Free of the shackles of EU law when Brexit becomes a reality then the UK can offer businesses the flexibility that is needed in a modern world. But we need to ensure that key personnel have the ability to travel to and from the UK with as little hindrance as possible, says conservative MP Andrew Bingham.
The Digital Post: What Brexit means for the UK digital economy? A danger? An opportunity?
Andrew Bingham: Brexit presents huge opportunities for the UK in all areas of the economy and the digital economy is no different. Free of the shackles of EU law when Brexit becomes a reality then the UK can offer the flexibility that is needed in a modern world. The digital economy by its very nature is changing rapidly as new technologies emerge, grow and become commonplace. Countries wishing to benefit from these innovations need to be responsive and agile. The UK out of the EU can and, in my opinion, will be both these things.
TDP: Do you think there is a real risk of digital companies relocating outside the UK? How do you plan to counter this?
Andrew Bingham: No I don’t feel that digital companies will look to move out of the UK. The country has a proud record of being at the forefront of technology and innovation and this will continue. The UK is and will remain a good place to do business.
TDP: Broadly speaking, what policies are needed to ensure that UK digital economy will keep thriving outside the EU?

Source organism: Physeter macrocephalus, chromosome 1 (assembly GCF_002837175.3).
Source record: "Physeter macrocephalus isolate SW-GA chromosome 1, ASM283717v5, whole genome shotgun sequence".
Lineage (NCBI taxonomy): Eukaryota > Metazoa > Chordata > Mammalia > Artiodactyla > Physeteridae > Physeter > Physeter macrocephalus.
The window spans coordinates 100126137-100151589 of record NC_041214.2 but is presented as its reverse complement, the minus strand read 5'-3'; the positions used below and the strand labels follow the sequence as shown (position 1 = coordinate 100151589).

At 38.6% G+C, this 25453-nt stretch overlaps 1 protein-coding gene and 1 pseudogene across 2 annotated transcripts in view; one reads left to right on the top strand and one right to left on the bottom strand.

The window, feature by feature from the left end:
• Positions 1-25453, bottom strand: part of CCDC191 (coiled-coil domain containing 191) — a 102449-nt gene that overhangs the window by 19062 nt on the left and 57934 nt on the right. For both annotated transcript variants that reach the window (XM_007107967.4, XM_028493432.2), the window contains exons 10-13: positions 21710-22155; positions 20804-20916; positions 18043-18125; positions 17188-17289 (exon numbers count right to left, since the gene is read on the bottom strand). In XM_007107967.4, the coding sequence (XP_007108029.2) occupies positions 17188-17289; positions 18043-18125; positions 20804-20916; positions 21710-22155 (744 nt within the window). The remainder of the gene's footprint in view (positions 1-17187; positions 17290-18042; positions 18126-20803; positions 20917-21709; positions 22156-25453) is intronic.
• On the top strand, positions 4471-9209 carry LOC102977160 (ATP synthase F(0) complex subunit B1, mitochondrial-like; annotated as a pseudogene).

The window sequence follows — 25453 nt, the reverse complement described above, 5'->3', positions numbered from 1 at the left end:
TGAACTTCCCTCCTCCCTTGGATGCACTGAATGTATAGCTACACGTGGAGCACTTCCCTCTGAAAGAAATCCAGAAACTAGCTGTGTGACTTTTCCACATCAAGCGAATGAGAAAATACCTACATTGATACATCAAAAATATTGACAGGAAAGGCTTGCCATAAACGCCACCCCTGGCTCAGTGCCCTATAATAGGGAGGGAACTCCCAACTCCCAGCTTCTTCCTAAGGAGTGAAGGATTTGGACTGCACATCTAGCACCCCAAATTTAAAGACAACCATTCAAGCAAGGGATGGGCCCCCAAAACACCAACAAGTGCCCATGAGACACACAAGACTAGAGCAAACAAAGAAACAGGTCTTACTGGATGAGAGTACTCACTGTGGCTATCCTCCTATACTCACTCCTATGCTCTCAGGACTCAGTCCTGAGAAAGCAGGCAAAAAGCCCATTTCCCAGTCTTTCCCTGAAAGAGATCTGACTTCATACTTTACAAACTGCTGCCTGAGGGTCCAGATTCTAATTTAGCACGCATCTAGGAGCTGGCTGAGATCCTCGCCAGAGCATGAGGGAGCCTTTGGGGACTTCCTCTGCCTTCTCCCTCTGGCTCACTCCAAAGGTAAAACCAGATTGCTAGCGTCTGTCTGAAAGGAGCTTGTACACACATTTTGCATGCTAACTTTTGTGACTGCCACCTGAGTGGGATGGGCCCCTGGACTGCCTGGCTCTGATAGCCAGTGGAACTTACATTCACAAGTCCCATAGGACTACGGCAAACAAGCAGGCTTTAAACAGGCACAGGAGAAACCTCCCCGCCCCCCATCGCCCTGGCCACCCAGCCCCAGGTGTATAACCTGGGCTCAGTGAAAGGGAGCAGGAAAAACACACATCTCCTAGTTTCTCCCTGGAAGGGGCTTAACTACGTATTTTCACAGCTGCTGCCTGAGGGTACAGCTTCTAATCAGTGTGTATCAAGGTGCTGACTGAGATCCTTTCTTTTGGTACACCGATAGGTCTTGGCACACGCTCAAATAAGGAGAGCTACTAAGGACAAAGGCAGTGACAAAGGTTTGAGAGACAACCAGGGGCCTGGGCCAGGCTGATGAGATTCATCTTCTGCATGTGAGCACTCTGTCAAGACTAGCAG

Andrew Bingham: The freedom of movement is a very hot political topic but whilst retaining the ability of the UK to control its own borders, we need to ensure that key personnel have the ability to travel to and from the UK with as little hindrance as possible. During a recent visit to Barcelona looking at the impact of Brexit on the creative sector this was a message that came across. Companies who operate in the EU and the UK have personnel shuttling between their two offices and thereby the two countries regularly. They need to be able to continue to do so.
TDP: The UK startup ecosystem seems very concerned about possible restrictions to freedom of movement for workers resulting from Brexit. That will stop them from recruiting high qualified staff from other countries. What is your opinion?
Andrew Bingham: In line with the previous answer, however I believe that this can easily be addressed. Things operated efficiently before freedom of movement came into being and I believe a return to a similar arrangement is perfectly feasible. With regard to recruiting from other countries, I feel that the UK will remain a centre for digital technologies where the brightest and the best will wish to come and work. The Governments stated aim to create a business friendly environment through a variety of taxation policies and finance initiatives will provide great incentives to start up businesses and encourage existing companies to retain a UK presence.
Picture credit: Kalle Paulsson